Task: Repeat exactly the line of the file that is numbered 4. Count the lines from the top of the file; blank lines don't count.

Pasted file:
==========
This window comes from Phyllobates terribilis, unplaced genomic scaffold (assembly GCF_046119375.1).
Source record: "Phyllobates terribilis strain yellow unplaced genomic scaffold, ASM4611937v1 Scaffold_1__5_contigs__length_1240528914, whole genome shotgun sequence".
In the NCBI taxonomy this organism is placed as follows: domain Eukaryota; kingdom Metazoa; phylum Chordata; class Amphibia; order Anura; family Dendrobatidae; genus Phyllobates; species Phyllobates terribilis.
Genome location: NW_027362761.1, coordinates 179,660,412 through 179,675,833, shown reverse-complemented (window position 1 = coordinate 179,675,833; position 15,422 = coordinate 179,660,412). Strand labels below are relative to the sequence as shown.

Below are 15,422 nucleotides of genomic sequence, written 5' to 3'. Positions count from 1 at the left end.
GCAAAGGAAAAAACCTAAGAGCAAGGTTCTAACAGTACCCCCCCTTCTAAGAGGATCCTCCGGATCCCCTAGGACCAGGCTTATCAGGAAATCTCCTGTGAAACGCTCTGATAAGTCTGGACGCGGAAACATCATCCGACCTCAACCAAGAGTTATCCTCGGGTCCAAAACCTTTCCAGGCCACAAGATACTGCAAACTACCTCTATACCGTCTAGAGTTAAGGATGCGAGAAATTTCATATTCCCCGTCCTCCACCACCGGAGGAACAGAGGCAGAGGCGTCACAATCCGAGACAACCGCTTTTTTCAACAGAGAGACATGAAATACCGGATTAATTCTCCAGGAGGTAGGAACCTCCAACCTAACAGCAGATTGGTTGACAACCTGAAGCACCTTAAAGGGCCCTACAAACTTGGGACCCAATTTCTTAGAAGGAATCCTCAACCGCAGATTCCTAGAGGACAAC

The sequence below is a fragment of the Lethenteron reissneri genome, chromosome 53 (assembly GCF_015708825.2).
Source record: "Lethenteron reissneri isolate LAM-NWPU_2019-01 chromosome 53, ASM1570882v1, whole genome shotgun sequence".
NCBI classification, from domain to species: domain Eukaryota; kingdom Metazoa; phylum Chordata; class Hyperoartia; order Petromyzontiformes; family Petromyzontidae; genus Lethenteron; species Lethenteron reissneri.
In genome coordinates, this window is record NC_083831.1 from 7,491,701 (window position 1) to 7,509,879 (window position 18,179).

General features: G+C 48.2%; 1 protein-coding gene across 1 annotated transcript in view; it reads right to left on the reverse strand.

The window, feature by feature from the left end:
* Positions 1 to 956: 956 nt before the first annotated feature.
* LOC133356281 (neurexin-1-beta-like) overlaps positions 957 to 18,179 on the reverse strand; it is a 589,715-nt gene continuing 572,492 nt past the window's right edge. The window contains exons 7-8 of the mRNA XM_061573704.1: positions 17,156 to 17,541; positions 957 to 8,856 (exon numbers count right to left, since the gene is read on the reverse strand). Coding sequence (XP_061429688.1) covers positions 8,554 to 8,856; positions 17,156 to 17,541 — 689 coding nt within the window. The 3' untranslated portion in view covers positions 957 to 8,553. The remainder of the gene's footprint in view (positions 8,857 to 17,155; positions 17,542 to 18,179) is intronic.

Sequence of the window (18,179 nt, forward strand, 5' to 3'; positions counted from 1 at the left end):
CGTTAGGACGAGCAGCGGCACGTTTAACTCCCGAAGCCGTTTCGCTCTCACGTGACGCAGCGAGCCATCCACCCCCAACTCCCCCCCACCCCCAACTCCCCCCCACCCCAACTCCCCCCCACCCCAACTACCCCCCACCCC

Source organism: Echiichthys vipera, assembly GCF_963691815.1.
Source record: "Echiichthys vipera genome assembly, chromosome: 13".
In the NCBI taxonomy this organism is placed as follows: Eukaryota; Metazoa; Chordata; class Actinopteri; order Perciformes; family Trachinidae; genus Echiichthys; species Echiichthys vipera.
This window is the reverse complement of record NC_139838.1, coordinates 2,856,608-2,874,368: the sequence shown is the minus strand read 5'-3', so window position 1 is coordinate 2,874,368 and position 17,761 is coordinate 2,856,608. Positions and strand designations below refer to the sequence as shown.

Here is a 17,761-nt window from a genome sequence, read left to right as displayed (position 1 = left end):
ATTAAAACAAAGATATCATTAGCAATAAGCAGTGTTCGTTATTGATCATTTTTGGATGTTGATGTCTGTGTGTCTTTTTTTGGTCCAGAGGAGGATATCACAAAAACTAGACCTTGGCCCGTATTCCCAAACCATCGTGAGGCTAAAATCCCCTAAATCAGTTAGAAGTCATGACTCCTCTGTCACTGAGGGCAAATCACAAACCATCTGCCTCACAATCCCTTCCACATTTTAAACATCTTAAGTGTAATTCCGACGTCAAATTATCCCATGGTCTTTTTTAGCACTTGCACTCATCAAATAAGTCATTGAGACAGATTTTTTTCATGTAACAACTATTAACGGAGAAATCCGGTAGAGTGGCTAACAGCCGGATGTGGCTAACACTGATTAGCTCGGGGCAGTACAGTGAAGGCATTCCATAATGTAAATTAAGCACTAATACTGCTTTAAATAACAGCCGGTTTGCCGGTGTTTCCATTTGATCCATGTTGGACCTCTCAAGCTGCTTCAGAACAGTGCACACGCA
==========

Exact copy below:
Genome location: NW_027362761.1, coordinates 179,660,412 through 179,675,833, shown reverse-complemented (window position 1 = coordinate 179,675,833; position 15,422 = coordinate 179,660,412). Strand labels below are relative to the sequence as shown.